Gravitational wave astronomy
The Advanced Ligo and Advanced Virgo observatories announced the first detection of a gravitational waves that has been recorded by all three interferometers simultaneously. The paper describing the event has been published by PRL. The merger event itself, a binary black hole composed of a black hole with ~30 solar masses and another one with ~25 solar masses at a redshift of about 0.1, are matching nicely the previous detections:
The crucial part of this detection is that is has been seen by all three instruments. It is thus confirming the performance of the Virgo instrument that had been switched on only two weeks before this observation. It also illustrates the power of combining the data from the different instruments to significantly improve the localisation uncertainty of the origin of the gravitational wave. Using only data from the two Ligo detectors, the 90% uncertainty maps spans 1160deg^2 across the sky, impossible to scan with typical telescope searching for a counterpart/afterglow/etc. Adding the data from Virgo this region shrinks to less then 100deg^2!! This improvement is clearly visible in the skymaps below.
Regions of this size become accessible for pointing telescopes. As example: we managed to cover almost the complete region with H.E.S.S. observations searching for high-energy gamma rays emitted by the black hole merger. As everybody else we didn't see any... See GCN #21673 for a summary of our observations.
The importance of this event is thus primarily its illustration of the achieved precision of the GW localisation allowing for follow-up observations across the electromagnetic spectrum. Astronomy with gravitational waves is thus becoming a reality... Stay tuned for more...
I guess most colleagues in the high-energy astroparticle physics domain accepted the idea of the extragalactic origin of the highest energy cosmic rays (UHECR, E>10^18eV) a long time ago: we have already problems to find sources in our Galaxy which are able to accelerate particles up to the knee in the cosmic ray energy spectrum at around 10^15eV. It is therefore hard to imagine galactic accelerators reaching to the ultra-high energies. In addition, one would expect these UHECR particles to show a clear anisotropy toward the Galactic Plane if they were produced there, something that is not observed...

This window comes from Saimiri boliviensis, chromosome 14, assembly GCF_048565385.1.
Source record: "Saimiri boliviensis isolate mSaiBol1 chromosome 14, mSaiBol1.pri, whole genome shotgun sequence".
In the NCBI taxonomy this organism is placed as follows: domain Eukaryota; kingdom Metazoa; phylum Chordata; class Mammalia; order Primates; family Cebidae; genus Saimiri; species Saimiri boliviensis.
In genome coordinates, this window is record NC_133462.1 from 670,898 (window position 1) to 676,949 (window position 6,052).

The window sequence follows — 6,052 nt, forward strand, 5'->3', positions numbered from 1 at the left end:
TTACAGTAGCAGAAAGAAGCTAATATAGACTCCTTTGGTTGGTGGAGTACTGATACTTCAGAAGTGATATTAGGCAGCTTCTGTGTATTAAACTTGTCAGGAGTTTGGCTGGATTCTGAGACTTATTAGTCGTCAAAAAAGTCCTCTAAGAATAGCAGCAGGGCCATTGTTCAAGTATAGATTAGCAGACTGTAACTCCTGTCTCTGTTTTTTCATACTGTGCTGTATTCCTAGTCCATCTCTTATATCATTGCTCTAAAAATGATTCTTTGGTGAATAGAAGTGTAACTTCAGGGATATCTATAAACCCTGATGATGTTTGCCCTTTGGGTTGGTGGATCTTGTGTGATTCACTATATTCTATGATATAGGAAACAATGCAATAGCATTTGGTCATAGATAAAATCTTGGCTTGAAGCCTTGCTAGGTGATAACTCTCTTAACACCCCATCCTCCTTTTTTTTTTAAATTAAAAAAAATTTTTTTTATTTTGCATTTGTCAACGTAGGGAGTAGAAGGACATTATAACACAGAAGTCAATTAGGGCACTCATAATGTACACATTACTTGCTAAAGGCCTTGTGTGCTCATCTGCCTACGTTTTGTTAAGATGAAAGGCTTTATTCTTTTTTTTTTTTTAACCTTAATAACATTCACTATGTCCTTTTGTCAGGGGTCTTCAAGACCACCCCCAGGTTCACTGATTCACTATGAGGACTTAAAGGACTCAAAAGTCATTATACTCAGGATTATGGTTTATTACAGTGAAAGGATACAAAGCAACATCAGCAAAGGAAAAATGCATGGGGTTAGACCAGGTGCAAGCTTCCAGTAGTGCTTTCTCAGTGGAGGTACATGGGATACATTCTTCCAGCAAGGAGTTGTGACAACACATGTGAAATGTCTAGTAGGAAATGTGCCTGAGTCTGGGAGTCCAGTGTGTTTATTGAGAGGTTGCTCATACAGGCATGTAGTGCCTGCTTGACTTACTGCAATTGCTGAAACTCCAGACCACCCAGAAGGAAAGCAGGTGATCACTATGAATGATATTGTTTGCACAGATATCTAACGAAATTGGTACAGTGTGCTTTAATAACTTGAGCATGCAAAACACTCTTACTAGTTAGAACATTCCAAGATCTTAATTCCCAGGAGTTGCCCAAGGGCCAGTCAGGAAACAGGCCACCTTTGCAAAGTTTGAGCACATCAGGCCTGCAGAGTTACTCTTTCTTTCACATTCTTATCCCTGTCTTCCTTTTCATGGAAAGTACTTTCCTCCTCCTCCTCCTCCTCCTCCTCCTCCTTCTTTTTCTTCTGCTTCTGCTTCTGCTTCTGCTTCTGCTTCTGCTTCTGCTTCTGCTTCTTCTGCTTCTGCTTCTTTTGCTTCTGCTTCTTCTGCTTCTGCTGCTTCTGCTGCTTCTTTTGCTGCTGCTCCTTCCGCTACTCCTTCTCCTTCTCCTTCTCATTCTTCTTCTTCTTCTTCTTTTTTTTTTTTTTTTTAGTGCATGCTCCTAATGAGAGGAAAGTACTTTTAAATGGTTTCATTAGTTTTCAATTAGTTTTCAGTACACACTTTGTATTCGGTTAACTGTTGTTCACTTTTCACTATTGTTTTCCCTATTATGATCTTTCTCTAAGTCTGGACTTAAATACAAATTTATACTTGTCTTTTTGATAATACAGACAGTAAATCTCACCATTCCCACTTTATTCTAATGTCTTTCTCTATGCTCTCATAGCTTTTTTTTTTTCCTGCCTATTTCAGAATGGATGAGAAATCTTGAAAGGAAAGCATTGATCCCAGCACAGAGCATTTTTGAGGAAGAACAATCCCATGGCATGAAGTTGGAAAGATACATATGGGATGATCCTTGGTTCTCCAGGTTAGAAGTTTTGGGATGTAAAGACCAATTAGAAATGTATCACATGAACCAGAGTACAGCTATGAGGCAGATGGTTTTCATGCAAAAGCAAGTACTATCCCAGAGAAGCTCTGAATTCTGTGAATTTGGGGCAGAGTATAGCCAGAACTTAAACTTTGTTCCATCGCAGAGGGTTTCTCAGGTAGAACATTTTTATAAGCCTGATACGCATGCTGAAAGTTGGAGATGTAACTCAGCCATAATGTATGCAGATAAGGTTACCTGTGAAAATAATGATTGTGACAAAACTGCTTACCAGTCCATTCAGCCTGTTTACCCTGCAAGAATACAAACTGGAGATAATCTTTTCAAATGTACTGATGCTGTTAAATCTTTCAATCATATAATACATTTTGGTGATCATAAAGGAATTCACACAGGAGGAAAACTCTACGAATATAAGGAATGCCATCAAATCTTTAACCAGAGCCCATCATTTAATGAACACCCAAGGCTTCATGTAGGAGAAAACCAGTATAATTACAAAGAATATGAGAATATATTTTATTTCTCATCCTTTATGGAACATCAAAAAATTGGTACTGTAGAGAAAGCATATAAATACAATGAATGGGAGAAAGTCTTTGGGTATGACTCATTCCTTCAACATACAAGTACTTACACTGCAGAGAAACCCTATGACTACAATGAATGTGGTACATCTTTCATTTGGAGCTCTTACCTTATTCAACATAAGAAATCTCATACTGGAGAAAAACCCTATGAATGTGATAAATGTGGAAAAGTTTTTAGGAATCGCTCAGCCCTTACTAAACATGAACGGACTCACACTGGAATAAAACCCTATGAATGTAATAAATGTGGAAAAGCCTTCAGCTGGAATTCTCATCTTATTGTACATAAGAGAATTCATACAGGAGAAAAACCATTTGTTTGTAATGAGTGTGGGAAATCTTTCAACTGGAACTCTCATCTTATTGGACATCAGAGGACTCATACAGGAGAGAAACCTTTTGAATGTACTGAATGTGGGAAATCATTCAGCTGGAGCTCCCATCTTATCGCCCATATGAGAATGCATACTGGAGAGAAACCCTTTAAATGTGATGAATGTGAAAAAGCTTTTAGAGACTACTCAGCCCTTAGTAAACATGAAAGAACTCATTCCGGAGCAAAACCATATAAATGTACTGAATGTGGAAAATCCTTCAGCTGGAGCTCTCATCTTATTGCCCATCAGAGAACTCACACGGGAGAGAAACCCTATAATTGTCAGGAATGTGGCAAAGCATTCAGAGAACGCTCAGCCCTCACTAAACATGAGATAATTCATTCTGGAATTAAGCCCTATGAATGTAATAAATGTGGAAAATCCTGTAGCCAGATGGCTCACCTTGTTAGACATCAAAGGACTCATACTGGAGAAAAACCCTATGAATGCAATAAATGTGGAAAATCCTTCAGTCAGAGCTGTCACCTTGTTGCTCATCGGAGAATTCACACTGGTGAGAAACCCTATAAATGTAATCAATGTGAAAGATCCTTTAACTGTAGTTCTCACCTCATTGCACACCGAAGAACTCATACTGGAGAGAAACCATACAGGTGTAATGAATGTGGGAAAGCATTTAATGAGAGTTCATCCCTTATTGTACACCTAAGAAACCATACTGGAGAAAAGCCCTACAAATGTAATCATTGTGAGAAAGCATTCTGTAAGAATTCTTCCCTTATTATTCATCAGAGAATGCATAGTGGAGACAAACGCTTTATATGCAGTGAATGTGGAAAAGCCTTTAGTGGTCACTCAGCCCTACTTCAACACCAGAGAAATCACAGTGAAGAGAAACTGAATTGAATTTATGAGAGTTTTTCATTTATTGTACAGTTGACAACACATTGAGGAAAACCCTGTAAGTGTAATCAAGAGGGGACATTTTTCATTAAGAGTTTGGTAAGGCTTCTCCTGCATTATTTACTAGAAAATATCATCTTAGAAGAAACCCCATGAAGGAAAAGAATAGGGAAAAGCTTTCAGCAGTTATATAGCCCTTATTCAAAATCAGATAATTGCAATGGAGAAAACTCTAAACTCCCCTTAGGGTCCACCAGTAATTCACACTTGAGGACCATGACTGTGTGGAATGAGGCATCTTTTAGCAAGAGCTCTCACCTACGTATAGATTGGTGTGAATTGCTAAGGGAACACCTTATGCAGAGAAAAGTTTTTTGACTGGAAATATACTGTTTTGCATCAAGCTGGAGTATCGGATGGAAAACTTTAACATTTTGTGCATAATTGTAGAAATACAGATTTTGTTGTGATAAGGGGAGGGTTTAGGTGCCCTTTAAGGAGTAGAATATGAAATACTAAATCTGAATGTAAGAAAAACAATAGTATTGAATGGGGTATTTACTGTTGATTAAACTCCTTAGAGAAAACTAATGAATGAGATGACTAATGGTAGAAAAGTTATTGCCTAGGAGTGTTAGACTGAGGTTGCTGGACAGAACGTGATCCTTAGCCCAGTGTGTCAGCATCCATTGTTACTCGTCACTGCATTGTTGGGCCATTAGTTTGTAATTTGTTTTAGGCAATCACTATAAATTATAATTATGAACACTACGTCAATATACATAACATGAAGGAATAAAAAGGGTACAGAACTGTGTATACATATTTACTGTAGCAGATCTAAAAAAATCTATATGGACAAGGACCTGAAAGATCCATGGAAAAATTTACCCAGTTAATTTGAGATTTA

Nevertheless, the recent result of the Pierre Auger Collaboration does now provide further evidence for the extragalactic origin of UHECRs. As published in Science, 22 Sep 2017, the arrival direction of particles above 8*10^18eV shows a clear dipolar structure. The amplitude is much stronger than what would be expected from the Compton-Getting effect induced by the movement of the Earth with respect to the cosmic-ray background. Even more interesting, the direction of the dipole (black cross in the figure below) seems to be consistent with the distribution of galaxies in our neighborhood (once the potential magnetic deflections in the galactic magnetic field are taken into account). The direction of galaxy distribution dipole is given as "2MRS" in the figure below, possible magnetic deflections are indicated by the two arrows.
More about UHECRs (mainly my own contributions to the field) can be found here: Cosmic rays
Sky map in galactic coordinates showing the cosmic-ray flux for E ≥ 8 EeV smoothed with a 45° top-hat function. The galactic center is at the origin. The cross indicates the measured dipole direction; the contours denote the 68% and 95% confidence level regions. The dipole in the 2MRS galaxy distribution is indicated. Arrows show the deflections expected for a particular model of the galactic magnetic field on particles with E/Z = 5 or 2 EeV. (from Science, 22 Sep 2017 and arXiv:1709.07321)
40 years old and still rocking
No, not me... although close ;-) The NASA/JPL Voyager satellites just had their 40th birthday!
The two spacecraft have been launched in August and September 1977 and are still sending data which allow unprecedented studies of the solar system and its boundary the heliosphere. The current status of the mission and the instruments onboard is given here: Voyager mission status
Voyager 1 crossed into "Interstellar space" in 2012 and Voyager 2 is currently in the "heliosheath", the outermost layer of the heliosphere where the solar wind is slowed by the pressure of interstellar gas but still present. Voyage 1 therefore provides the first direct measurements of galactic cosmic rays, unaffected by the solar wind. In addition to the science program, the voyager crafts also provided the first and only pictures of our solar system from the 'outside'. Looking back towards the sun in 1990, voyager 1 took a series of 60 snapshots showing this family picture of 6 planets: